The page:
Handicapping the Vans World Cup is an incredible crap shoot. The inherent vagaries of Sunset Beach make it nearly impossible to predict what will happen from heat to heat, let alone round to round. For decades the wave has been the ultimate proving ground for competitive surfing on the North Shore. You haven't really made it as a world-class pro until you've stamped your mark on Sunset.
HOPE STILL FLOATING
Competitors heading into the final day the Vans World Cup with a shot at qualifying for the 2018 Championship Tour.
No. 7 Italo Ferriera: The Brazilian CT star could also double qualify with a good result at Pipe.
No. 8 Wade Carmichael: The Australian can't let three people on this list pass him.
No. 13 Michael February: The South African needs a 13th place finish to have a shot.
No. 17 Patrick Gudauskas: The American needs a 4th place finish to have a shot.
No. 18 Leonardo Fioravanti: The Italian needs a 4th place finish to have a shot.
No. 19 Miguel Pupo: The Brazilian needs a 4th place finish to have a shot.
No. 31 Stu Kennedy: The Australian needs a 2nd place finish to have a shot.
No. 37 Bino Lopes: The Brazilian needs to win to have a shot.
No. 38 Vasco Ribeiro: The Portuguese star needs to win to have a shot.
No. 40 Maxime Huscenot: The Frenchman needs a win to have a shot.
No. 48 Wiggolly Dantas: The Brazilian vet needs a win at Sunset to have a shot via the QS, but has another solid shot at Pipe to keep his 2018 CT hopes alive.
One thing you can count on, however, is that when the Championship Tour surfers wearing the red jerseys hit the draw in Round Three the performance level inevitably rises.
A fact reiterated by Italo Ferreira and Sebastian "Seabass" Zietz who, in consecutive heats, raised the performance bar to CT levels. Seabass surfed a nearly flawless heat, bettering the Brazilian's 17-point total with a 19.17 total heat score (including the highest single wave score of the entire event -- a 9.77).
"I actually just flew in from Kauai last night," said a grinning Zietz, who launched his pro career with a dark horse run to the Triple Crown title in 2012. "The Triple Crown pretty much gave me everything I have and it would be a shame if I didn't do it, so I'm going to do it as long as I can."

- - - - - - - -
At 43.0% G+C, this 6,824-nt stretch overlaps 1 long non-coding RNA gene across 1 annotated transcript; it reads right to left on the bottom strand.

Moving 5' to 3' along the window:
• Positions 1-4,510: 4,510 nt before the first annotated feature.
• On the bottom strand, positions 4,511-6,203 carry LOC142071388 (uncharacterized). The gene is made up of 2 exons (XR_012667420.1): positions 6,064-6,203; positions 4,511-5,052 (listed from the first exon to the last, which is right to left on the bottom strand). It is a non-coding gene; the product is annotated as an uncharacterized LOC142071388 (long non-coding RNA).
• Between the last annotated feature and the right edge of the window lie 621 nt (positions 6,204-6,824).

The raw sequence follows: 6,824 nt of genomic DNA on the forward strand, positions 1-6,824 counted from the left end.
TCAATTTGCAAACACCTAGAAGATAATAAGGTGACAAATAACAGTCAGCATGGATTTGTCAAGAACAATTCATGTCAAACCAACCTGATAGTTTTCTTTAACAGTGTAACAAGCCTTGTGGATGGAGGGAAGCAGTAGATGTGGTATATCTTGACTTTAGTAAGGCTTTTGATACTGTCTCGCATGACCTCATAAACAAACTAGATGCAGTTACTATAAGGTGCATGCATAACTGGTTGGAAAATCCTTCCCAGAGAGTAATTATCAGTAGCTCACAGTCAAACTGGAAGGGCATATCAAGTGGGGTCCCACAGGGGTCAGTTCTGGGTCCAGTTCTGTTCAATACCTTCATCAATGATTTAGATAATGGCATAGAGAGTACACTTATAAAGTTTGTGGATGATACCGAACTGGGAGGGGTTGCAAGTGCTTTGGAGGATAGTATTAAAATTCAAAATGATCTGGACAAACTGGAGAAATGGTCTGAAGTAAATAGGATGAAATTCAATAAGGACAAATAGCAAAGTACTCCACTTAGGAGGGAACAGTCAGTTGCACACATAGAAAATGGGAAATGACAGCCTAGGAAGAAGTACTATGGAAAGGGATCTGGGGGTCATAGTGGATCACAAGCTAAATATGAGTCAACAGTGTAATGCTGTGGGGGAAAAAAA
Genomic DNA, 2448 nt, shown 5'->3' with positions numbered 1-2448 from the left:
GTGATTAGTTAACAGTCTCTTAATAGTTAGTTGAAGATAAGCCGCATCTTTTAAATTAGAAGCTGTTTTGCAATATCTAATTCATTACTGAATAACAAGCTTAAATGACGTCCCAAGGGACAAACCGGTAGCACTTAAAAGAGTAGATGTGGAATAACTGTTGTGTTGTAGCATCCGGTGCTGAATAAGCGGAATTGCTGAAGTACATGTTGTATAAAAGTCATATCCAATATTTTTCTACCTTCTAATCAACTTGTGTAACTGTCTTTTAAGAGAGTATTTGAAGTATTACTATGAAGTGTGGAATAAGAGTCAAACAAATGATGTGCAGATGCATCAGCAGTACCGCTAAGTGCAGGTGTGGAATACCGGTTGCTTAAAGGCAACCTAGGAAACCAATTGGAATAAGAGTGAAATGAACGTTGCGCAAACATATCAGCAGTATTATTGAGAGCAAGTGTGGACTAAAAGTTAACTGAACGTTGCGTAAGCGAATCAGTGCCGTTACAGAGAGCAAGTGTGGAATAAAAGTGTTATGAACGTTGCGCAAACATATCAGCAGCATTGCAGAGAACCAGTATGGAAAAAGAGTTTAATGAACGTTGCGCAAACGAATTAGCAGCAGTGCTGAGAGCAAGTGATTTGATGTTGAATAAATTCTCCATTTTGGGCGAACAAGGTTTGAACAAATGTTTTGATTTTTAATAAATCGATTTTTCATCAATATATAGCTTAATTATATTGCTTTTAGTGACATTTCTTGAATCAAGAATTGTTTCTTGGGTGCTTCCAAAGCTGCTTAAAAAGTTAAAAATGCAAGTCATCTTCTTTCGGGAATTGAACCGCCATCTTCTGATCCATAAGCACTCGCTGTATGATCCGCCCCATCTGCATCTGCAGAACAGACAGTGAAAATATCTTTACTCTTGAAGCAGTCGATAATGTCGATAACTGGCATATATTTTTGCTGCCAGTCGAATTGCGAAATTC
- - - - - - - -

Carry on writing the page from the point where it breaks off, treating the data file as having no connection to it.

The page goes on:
Unfortunately, Zietz's triumph came on the heels of a disappointing morning for the Hawaiian contingency. By the completion of the third heat of the day, QS No. 7 Keanu Asing and No. 9 Ezekiel Lau had already failed to advance out of Round Three.
Their CT qualification hopes had been unceremoniously snatched from their grasp, as they no longer controlled their own destiny. Both surfers needed to make at least one more heat to feel comfortable with their collective positions on the New Era Qualifying Series rankings.
"A lot of people are counting on us to keep Hawaii proud, but it's tough," admitted a dejected Asing after his loss. "Results don't dictate who I am, it doesn't define my whole year, I've had a great year, but I just have to come back stronger."
But as the day progressed, Sunset proved once again that it will have final say in these matters. Incredibly, all but one of the surfers best situated to take advantage of the happenings earlier in the morning faltered as well. That one surfer was QS No. 14 Michael February.
"It's definitely a thought that's always in the back of my mind, you can't help but think about it," February said, alluding to his CT qualification hunt. "At the same time, at a wave like Sunset there's a whole lot of other things to think about, it's such a different wave and requires a lot of patience and a lot of attention and I'm just trying to fix all my attention on the wave."
On a positive note, the future of Hawaiian surfing looks bright. A deep pool of young talent appears ready to emerge, led by Maui's Imaikalani Devault, who's having a breakout performance at the Vans World Cup. Devault surfs with a fearless, frenetic energy, living on a razor's edge in every heat.
Looking reminiscent at times of a young Chris Ward, he's a surfer -- much like peers such as Ethan Ewing, Yago Dora and Griffin Colapinto -- who has that extra spark in their surfing, that bonus dose of natural ability that separates special talent from hardworking energy.
"We look at the older guys as inspiration, they're the best," he said, "but there's definitely a new school. All the young Hawaii guys, we still try to stick to the power game and add some flair."